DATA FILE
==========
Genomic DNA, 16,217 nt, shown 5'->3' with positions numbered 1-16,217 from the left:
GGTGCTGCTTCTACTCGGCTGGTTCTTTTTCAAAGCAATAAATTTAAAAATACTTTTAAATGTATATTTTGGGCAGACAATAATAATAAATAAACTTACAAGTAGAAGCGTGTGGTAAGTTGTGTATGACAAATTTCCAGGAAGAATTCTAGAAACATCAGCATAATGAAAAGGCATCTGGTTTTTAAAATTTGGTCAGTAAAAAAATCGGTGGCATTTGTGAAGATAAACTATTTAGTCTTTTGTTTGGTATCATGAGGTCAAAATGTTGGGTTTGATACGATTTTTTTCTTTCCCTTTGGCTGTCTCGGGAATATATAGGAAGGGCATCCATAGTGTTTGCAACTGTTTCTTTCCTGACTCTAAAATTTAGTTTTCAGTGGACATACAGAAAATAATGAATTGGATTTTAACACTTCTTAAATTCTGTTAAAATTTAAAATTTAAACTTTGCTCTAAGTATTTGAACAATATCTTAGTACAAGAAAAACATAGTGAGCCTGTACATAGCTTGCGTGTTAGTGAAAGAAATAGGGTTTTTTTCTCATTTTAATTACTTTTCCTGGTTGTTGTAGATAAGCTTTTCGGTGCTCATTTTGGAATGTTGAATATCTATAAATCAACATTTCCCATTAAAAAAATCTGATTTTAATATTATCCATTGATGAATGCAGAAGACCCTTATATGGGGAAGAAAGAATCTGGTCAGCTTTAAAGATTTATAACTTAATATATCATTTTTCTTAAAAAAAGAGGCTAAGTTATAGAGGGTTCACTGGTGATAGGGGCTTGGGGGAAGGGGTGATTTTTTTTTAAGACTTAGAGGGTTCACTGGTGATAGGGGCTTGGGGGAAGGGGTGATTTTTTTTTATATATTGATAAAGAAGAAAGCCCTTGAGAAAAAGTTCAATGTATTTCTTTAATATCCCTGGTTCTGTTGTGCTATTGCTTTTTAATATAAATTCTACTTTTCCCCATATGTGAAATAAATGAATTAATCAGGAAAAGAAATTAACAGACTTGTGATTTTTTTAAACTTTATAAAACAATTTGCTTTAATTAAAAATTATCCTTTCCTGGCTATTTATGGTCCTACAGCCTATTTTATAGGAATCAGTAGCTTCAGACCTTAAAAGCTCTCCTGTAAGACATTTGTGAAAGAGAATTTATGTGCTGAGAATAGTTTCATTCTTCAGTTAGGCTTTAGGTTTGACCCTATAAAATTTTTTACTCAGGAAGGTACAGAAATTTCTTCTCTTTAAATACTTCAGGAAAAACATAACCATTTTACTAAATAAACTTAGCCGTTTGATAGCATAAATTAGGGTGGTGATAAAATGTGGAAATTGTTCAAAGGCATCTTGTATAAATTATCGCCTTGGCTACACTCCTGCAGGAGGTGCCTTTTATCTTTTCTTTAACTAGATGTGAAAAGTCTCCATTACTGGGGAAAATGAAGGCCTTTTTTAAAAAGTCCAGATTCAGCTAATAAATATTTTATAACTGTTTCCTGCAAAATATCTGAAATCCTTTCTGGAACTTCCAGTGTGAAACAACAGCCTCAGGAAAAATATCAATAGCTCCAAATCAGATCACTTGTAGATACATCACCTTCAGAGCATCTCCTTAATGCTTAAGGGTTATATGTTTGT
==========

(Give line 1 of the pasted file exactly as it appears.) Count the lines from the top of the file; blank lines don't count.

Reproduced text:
Genomic DNA, 16,217 nt, shown 5'->3' with positions numbered 1-16,217 from the left: